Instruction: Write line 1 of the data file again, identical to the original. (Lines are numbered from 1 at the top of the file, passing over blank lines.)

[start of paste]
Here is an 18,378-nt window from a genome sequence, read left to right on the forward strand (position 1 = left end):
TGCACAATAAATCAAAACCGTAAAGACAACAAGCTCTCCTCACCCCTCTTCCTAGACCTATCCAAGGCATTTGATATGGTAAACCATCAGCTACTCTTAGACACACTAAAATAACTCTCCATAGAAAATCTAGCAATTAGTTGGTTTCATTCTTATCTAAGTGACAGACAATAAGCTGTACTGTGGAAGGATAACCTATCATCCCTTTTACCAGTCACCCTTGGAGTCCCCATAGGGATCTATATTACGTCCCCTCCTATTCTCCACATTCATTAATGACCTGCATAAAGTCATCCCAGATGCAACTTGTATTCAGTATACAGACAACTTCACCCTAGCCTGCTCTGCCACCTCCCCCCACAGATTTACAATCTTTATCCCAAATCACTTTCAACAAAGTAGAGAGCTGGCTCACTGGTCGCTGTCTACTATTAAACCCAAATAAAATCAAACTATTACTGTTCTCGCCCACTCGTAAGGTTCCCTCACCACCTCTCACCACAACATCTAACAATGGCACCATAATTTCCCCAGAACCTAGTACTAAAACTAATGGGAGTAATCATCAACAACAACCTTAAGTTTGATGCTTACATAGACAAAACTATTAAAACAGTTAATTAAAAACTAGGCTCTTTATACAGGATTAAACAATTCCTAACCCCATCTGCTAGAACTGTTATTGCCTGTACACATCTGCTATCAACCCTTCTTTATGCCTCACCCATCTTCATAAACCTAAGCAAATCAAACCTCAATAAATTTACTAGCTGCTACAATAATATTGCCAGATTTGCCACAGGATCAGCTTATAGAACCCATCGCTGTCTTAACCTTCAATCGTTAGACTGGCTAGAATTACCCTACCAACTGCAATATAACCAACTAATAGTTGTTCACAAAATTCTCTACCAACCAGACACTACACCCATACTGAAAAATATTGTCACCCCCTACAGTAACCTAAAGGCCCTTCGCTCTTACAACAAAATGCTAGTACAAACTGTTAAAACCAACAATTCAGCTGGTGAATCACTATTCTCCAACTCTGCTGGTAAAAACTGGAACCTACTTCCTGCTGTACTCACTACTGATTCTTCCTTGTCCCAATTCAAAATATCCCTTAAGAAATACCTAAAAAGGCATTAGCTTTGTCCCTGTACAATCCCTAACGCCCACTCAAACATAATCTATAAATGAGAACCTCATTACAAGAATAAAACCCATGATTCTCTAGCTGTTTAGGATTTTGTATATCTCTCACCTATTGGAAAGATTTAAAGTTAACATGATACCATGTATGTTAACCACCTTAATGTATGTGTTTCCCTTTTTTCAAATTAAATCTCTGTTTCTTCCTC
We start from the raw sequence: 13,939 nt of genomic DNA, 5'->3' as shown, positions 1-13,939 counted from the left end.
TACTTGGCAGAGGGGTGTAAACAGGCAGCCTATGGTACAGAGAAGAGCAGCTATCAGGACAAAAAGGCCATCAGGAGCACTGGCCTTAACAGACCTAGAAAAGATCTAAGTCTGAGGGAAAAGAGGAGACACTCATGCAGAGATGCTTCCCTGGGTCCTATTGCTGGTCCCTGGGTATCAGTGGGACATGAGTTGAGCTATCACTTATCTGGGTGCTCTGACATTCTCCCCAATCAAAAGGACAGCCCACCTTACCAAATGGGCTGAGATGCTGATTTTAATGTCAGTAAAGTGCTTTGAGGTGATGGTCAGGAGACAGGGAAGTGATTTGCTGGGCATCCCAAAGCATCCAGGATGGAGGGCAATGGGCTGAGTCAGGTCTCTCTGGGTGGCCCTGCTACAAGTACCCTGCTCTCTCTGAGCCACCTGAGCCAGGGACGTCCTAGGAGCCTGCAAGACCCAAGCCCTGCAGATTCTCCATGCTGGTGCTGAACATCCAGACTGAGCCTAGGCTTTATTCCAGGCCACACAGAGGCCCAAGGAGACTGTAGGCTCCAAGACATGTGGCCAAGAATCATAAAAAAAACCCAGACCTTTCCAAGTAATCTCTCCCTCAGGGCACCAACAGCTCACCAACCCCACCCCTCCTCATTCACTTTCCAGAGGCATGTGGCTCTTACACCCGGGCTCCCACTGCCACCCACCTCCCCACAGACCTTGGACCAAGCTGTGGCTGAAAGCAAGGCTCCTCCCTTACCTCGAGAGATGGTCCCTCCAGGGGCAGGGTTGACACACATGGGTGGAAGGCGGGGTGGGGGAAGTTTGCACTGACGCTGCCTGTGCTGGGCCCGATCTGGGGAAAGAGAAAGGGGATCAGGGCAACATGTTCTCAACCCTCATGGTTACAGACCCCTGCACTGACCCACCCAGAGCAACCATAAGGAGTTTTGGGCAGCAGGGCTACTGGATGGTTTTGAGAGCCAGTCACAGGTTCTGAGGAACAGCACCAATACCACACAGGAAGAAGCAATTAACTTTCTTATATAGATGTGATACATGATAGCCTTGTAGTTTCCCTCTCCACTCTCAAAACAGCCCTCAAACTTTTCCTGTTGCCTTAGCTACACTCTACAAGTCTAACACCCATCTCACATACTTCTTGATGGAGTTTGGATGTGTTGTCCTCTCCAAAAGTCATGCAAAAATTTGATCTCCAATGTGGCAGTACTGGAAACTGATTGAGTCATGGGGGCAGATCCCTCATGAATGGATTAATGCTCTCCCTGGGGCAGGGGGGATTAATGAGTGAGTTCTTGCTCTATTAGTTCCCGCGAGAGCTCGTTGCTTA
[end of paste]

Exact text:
Here is an 18,378-nt window from a genome sequence, read left to right on the forward strand (position 1 = left end):